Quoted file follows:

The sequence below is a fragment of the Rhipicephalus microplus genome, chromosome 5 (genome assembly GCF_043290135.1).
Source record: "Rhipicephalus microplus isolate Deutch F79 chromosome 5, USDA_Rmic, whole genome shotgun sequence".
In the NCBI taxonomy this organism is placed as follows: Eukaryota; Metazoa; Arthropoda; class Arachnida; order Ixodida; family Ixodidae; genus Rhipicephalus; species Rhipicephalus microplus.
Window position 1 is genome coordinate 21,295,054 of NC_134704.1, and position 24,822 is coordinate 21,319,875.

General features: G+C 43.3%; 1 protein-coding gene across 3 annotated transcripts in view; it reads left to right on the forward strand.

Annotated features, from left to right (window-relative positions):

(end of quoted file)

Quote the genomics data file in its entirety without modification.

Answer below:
The sequence below is a fragment of the Rhipicephalus microplus genome, chromosome 5 (genome assembly GCF_043290135.1).
Source record: "Rhipicephalus microplus isolate Deutch F79 chromosome 5, USDA_Rmic, whole genome shotgun sequence".
In the NCBI taxonomy this organism is placed as follows: Eukaryota; Metazoa; Arthropoda; class Arachnida; order Ixodida; family Ixodidae; genus Rhipicephalus; species Rhipicephalus microplus.
Window position 1 is genome coordinate 21,295,054 of NC_134704.1, and position 24,822 is coordinate 21,319,875.

General features: G+C 43.3%; 1 protein-coding gene across 3 annotated transcripts in view; it reads left to right on the forward strand.

Annotated features, from left to right (window-relative positions):